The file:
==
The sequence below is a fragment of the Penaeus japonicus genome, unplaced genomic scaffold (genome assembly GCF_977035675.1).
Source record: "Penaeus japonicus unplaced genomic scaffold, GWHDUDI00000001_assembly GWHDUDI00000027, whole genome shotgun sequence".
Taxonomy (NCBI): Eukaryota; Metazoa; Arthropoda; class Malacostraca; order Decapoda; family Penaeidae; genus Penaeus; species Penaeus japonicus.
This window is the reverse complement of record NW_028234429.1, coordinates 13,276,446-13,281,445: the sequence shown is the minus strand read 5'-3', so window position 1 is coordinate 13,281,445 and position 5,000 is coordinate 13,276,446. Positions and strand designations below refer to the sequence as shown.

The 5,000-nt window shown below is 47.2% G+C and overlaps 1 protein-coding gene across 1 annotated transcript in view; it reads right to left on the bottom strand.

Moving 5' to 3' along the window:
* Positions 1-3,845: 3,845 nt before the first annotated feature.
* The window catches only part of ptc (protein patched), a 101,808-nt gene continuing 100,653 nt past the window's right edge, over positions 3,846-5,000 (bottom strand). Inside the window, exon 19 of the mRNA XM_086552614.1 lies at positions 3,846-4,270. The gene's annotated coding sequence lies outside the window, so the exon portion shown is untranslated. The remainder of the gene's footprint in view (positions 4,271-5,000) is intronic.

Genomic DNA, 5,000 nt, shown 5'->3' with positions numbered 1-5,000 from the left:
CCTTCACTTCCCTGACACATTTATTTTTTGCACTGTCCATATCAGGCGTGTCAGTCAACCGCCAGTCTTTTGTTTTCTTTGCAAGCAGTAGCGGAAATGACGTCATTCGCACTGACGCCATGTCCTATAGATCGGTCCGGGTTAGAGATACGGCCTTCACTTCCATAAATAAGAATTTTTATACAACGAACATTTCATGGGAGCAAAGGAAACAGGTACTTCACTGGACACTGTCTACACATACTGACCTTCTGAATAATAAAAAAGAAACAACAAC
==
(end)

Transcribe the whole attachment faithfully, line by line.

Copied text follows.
The sequence below is a fragment of the Penaeus japonicus genome, unplaced genomic scaffold (genome assembly GCF_977035675.1).
Source record: "Penaeus japonicus unplaced genomic scaffold, GWHDUDI00000001_assembly GWHDUDI00000027, whole genome shotgun sequence".
Taxonomy (NCBI): Eukaryota; Metazoa; Arthropoda; class Malacostraca; order Decapoda; family Penaeidae; genus Penaeus; species Penaeus japonicus.
This window is the reverse complement of record NW_028234429.1, coordinates 13,276,446-13,281,445: the sequence shown is the minus strand read 5'-3', so window position 1 is coordinate 13,281,445 and position 5,000 is coordinate 13,276,446. Positions and strand designations below refer to the sequence as shown.

The 5,000-nt window shown below is 47.2% G+C and overlaps 1 protein-coding gene across 1 annotated transcript in view; it reads right to left on the bottom strand.

Moving 5' to 3' along the window:
* Positions 1-3,845: 3,845 nt before the first annotated feature.
* The window catches only part of ptc (protein patched), a 101,808-nt gene continuing 100,653 nt past the window's right edge, over positions 3,846-5,000 (bottom strand). Inside the window, exon 19 of the mRNA XM_086552614.1 lies at positions 3,846-4,270. The gene's annotated coding sequence lies outside the window, so the exon portion shown is untranslated. The remainder of the gene's footprint in view (positions 4,271-5,000) is intronic.

Genomic DNA, 5,000 nt, shown 5'->3' with positions numbered 1-5,000 from the left:
CCTTCACTTCCCTGACACATTTATTTTTTGCACTGTCCATATCAGGCGTGTCAGTCAACCGCCAGTCTTTTGTTTTCTTTGCAAGCAGTAGCGGAAATGACGTCATTCGCACTGACGCCATGTCCTATAGATCGGTCCGGGTTAGAGATACGGCCTTCACTTCCATAAATAAGAATTTTTATACAACGAACATTTCATGGGAGCAAAGGAAACAGGTACTTCACTGGACACTGTCTACACATACTGACCTTCTGAATAATAAAAAAGAAACAACAAC